What's it about?

This blog has a very specific purpose: it's a place to post prompts for creative writing during the time of the lockdown. Initially it was for the use of my writing group, as we cannot for the time being meet in person - but I want to open it up to anyone who'd like to have a go at creative writing. I very strongly believe that writing is good for you: while you're writing, you're off somewhere else - you've escaped! And that can only be a good thing during lockdown.

Do sign up to be notified by email when a new prompt is posted - usually on Thursdays - and I would love to hear how you're getting on in the comments. Have fun!

Thursday, 4 June 2020

Into the rose-garden...

Footfalls echo in the memory
Down the passage which we did not take
Towards the door we never opened
Into the rose-garden. My words echo
Thus, in your mind...
                                  Other echoes
Inhabit the garden. Shall we follow?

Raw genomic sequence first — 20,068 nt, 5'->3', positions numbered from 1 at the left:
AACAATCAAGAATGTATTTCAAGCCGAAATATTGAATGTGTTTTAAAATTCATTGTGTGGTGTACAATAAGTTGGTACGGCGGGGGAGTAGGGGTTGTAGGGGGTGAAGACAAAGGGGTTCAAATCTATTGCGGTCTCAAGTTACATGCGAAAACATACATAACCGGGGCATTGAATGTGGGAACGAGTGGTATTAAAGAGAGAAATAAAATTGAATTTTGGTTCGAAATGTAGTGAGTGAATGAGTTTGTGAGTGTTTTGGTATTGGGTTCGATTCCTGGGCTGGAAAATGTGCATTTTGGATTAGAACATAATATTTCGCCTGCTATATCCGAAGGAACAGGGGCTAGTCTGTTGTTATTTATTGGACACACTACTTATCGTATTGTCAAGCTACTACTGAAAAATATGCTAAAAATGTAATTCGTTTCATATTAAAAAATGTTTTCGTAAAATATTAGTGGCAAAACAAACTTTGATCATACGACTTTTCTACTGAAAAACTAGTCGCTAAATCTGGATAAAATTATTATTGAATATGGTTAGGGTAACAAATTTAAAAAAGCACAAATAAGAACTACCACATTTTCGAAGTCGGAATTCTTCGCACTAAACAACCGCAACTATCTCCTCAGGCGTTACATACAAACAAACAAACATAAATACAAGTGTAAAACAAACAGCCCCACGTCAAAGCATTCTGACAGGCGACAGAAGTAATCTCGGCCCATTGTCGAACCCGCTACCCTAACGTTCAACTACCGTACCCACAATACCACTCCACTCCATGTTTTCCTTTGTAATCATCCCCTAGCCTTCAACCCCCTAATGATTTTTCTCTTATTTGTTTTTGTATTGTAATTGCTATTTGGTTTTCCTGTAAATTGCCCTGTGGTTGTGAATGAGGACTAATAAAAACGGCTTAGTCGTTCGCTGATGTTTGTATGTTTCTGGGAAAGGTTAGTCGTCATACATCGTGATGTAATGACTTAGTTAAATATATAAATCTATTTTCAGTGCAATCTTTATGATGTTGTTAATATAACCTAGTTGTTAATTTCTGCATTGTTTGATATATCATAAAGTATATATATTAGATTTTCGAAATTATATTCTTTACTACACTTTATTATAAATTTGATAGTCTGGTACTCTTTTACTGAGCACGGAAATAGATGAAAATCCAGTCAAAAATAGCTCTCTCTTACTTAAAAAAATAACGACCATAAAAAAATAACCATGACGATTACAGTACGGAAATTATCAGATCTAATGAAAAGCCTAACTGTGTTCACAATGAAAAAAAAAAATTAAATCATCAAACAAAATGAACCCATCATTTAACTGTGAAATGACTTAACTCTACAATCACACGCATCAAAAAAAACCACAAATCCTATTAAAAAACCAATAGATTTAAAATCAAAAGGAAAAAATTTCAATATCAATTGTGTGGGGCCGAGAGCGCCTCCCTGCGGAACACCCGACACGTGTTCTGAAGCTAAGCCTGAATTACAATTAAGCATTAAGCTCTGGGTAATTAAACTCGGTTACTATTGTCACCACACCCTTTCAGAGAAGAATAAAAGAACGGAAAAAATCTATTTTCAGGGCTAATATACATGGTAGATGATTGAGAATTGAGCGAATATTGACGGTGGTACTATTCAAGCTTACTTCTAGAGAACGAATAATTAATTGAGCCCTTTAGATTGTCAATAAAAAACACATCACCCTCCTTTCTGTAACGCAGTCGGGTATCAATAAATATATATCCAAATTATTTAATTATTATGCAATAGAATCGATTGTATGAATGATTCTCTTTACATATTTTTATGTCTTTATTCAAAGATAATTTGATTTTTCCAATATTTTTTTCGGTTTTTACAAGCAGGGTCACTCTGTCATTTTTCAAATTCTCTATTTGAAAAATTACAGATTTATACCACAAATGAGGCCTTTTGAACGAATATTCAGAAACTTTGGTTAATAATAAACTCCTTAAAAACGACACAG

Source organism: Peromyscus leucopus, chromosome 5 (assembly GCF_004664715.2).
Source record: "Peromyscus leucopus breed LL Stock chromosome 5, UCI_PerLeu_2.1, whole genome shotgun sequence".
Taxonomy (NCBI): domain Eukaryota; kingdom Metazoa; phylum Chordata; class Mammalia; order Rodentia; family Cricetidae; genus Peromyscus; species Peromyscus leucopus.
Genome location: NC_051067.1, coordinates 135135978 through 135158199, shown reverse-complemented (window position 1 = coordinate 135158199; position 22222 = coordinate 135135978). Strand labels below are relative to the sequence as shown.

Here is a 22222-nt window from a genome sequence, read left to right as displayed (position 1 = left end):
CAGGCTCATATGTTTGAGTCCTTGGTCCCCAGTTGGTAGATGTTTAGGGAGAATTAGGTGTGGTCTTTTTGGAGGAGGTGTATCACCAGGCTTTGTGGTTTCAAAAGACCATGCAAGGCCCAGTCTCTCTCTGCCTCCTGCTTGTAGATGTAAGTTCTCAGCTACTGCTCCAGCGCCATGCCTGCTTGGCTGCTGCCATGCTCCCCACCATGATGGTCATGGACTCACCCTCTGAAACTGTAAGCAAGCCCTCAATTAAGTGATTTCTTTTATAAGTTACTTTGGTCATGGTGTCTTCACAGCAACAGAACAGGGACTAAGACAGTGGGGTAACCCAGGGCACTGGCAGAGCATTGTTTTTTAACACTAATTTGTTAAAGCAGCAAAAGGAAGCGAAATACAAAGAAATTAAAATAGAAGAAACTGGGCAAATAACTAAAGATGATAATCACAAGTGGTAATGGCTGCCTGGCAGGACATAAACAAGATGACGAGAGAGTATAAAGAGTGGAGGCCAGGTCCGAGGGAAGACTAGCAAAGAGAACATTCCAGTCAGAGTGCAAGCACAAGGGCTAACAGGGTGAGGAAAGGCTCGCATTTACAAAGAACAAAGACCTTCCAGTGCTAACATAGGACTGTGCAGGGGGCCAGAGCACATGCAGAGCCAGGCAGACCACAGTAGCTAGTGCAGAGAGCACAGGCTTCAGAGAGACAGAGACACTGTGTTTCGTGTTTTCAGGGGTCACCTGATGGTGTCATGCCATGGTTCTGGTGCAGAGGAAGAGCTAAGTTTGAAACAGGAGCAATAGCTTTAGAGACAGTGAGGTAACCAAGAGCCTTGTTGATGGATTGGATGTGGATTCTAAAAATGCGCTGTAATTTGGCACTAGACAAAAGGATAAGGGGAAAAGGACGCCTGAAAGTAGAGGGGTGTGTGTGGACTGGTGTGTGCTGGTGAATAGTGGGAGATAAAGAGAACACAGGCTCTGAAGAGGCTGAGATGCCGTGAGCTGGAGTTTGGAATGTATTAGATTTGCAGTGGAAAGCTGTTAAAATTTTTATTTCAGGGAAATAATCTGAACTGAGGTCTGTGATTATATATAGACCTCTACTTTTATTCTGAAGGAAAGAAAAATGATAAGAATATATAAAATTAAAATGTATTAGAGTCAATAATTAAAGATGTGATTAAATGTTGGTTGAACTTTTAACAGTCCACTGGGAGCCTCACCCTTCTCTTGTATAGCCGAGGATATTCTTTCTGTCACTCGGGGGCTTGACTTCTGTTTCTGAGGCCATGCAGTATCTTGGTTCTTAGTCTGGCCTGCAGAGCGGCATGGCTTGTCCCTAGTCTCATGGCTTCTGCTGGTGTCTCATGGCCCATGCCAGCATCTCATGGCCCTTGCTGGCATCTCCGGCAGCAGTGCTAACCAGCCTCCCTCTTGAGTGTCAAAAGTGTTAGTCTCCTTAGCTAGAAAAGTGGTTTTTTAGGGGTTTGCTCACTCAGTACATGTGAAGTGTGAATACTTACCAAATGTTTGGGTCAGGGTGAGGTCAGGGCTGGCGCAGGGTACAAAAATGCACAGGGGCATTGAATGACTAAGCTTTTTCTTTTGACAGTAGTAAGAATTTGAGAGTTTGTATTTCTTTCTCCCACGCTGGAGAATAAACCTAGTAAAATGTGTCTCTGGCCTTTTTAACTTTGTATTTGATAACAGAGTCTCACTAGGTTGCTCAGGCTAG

(From Four Quartets, by T S Eliot)

It's been a glorious spring, and for obvious reasons we've been confined to home for most of it; so those of us who are fortunate enough to have gardens have probably enjoyed them and observed them more closely than ever before.

Because of that, and because I'm happy to avail myself of any opportunity to quote the above lines (Eliot was write, his words do ech in the mind), I thought this week's task could centre around gardens.

First, read the lines through several times. Read them aloud. You may notice that intially, the poem is about choosing not to go into the garden, but don't let that distract you! For some reason, that choice was significant - what did it lead to? What did it avoid? And now, we are told, there are 'other echoes' - what might they be?

I'd like you to write something inspired, however loosely, by these lines.

  • It can be a poem, a story, a memoir, or a piece of non-fiction writing. It could even be a letter, or a diary entry.
  • It could be about your own garden or one you visited, or one that meant a great deal to you.
  • It could be an imaginary garden.
  • It certainly doesn't have to be a rose-garden!

Gather your ideas first in a mind-map or spider diagram - jot thoughts down, anywhere on a page, and then start to make connections and link relevant ones together. Gradually, an idea will emerge.

The rose garden at Villandry, in France.

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